I believe a child's knowledge of his or her birthing story is also an important element of creating a positive self-image. Regardless of the circumstances surrounding conception (planned or un-planned, parents married or un-married, etc.), children need to understand that their existence is not an accident. With that in mind, I have a tradition (which started with my daughter) of reminding my son of his birthing story at least once a year. My goal is to reinforce the fact that he is a gift to his family and that there are expectations of him in life. Highlights of his story are below.

1. He was prayed for before he came. I was anointed by the Queen Mother of our church on February 8, 1998 and he was born exactly 9 months later.
2. His father and I were intentional about naming him. We want him to live up to his first name, honor his grandfather with his middle name and be proud of his family name. He should be mindful that he is the only male born in his generation, from his grandfather's line, who carries the family name.
3. As soon as he was born, his father lifted him up and dedicated him to God.
4. His sister was in the room while he was born, so he was welcomed by our whole nuclear family.
5. He was created with a purpose. God and his family have great expectations of him.
6. I am proud of who he is now and am certain that I will continue to be proud as he grows to adulthood.

At various times throughout the year, details are fleshed out as the conversation arises. For example, last week we were talking about his problem with being late but I noted that he wasn't always that way. He was actually born on his due date, in the wee hours of the morning. I also find that telling the birthing story can be a good segue into other family historical stories. All in all, this practice has been working for us. I would love to hear about any rituals that you participated in while growing up or that you instituted with your own children surrounding birthdays.

Saturday, November 5, 2011

Sometimes we over-think the really simple things ...

Yesterday afternoon, I felt like a big jerk because the answer to a problem I was mulling over for the past week (maybe two) was revealed to me. And it was so simple. My day job is in accounting; I had to reconcile payroll documents with my own records. (Let's not dwell on the fact that if I did this quarterly, like I am supposed to, then I would have found and resolved the issue a long time ago - procrastination will be another post.) But I reviewed this particular schedule, my auditors reviewed it, I went through every register from every pay period and could not reconcile the numbers. I finally called our payroll service and asked for some insight. As the representative was speaking, it hit me that I simply did not take certain deductions into consideration - I was following a template from last year, but things changed. It's not rocket science. The place I should have started, was where the answer was. However, I didn't think it could be that apparent, so I looked all over the place and back.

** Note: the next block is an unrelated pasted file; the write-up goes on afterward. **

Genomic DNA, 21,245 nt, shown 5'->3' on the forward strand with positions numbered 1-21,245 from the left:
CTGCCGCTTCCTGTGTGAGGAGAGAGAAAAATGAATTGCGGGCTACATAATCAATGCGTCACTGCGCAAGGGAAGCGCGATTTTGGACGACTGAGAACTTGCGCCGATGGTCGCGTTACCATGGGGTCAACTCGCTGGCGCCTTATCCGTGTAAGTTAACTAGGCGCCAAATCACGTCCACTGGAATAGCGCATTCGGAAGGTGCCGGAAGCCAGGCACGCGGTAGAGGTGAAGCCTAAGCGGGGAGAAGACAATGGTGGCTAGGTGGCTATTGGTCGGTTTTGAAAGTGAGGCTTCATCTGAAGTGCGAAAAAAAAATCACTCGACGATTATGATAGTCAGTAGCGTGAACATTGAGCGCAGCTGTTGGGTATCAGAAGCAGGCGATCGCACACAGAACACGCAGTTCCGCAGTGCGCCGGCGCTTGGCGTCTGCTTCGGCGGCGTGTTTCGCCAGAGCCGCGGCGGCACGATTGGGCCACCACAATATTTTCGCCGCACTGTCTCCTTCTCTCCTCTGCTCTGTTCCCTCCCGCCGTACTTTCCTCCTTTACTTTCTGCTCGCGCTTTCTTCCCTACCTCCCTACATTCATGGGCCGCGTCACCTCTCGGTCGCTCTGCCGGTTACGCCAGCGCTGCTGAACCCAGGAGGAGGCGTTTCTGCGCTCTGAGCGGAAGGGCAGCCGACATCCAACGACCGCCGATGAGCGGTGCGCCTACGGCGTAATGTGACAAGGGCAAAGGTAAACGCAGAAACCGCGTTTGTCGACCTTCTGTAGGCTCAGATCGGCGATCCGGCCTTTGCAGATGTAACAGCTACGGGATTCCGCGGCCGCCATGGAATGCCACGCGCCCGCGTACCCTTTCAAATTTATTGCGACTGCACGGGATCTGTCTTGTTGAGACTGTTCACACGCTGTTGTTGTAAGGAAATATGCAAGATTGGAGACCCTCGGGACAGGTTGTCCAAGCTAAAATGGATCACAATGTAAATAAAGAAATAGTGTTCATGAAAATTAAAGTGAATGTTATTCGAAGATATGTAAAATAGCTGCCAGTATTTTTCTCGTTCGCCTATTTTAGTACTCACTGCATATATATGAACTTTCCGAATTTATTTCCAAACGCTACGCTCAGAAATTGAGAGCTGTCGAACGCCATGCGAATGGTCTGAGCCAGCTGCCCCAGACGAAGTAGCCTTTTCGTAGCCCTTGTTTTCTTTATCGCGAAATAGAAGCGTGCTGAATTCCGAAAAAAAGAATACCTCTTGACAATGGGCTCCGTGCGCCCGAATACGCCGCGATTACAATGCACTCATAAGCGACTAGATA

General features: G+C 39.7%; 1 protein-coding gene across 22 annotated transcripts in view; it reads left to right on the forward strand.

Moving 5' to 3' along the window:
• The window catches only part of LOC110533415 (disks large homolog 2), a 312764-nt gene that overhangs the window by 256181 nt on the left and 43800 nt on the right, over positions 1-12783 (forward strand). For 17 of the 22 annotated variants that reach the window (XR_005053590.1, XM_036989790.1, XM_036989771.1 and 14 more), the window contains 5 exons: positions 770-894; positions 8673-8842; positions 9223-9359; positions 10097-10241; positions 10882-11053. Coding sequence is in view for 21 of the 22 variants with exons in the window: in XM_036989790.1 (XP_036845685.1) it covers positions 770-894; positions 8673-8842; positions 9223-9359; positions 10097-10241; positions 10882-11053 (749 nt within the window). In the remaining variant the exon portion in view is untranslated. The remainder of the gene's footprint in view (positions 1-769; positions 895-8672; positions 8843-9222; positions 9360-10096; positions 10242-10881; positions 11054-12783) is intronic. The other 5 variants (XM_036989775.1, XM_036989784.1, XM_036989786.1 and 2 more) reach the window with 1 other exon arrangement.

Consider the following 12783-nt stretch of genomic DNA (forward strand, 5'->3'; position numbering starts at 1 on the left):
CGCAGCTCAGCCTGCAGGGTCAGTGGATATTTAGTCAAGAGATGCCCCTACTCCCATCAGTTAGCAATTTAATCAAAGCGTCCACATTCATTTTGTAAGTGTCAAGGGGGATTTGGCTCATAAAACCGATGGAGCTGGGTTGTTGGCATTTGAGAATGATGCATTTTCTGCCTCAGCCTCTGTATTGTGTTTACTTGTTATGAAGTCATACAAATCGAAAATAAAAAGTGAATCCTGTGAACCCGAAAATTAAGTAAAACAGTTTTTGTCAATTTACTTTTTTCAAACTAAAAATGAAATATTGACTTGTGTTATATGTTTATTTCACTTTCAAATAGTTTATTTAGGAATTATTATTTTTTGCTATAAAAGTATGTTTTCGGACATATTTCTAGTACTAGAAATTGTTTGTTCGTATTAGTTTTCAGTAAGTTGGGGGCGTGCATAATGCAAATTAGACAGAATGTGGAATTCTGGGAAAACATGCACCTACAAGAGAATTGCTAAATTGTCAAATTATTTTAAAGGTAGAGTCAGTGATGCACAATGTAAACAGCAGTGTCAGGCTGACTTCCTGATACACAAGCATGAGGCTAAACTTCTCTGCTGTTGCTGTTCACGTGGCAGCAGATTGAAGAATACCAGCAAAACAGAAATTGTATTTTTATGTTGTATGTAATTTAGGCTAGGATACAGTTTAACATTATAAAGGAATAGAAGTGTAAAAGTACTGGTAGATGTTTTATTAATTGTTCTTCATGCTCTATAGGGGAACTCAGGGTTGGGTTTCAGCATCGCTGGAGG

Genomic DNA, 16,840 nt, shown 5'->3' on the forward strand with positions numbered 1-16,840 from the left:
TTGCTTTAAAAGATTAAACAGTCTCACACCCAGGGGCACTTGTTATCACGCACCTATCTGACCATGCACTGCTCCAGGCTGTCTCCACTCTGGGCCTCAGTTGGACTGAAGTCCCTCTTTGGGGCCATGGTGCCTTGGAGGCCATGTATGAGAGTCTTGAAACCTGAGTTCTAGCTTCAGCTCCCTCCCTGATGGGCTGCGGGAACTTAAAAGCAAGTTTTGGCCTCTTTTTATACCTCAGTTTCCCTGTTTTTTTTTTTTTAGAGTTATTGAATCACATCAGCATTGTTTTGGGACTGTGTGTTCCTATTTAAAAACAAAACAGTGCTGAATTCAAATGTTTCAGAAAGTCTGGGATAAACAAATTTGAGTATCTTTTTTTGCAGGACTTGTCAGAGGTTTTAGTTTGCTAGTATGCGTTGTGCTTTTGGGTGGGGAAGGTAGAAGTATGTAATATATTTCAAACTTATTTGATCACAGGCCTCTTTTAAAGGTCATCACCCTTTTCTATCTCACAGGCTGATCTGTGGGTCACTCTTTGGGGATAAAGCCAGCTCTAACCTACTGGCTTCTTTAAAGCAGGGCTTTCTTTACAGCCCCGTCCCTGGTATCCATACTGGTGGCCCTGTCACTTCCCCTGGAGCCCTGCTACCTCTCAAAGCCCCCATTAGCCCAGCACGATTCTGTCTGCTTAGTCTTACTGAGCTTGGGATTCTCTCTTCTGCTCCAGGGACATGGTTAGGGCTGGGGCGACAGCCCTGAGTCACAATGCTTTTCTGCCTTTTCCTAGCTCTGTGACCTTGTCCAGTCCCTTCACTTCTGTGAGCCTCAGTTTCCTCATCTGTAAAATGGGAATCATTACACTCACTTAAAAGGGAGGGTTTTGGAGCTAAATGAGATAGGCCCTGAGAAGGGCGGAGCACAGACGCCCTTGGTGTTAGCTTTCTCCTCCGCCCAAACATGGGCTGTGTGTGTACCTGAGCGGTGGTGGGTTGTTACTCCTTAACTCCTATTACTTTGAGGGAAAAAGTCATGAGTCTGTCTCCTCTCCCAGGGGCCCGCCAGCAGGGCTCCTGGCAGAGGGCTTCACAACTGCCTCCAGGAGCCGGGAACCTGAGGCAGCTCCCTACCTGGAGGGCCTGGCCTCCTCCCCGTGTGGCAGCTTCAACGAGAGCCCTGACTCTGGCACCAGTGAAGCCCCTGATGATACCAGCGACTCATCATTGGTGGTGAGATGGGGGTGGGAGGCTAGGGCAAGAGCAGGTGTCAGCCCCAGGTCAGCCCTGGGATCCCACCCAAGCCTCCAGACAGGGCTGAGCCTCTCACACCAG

What did I learn? First, don't make issues bigger than they are, one ends up wasting a lot of time and energy that way. Second, don't overlook the obvious; it's obvious for a reason. Last, don't make calling experts (or those who have knowledge of the issue) the last option; check with them first. There is no shame in seeking assistance.

I'm also reminded not to over-think relational issues. What generally happens is I build great scenarios in my mind of what a person's actions mean or what they are thinking - all which have nothing to do with reality. I have learned that if a person says or does something that I am uncomfortable with or unsure about, it's best to just ask for clarification. That makes for better communication and understanding all around.

There are also times when my gut tells me how to react to certain situations and I don't trust it; I start over-thinking all the details. In the end, I usually come to the original conclusion, while precious time has been wasted.

My final thought is when over-thinking becomes in-action. I may get a great idea, but then I think of all the reasons why it wont work, or wont be successful. When all is said and done, if I put the energy into just planning how to move forward, rather than think about all the negative possibilities, things would move along at a quicker pace.

All-in-all, life is not as complicated as we can make it. I am going to embrace the simple way from now on; how about you?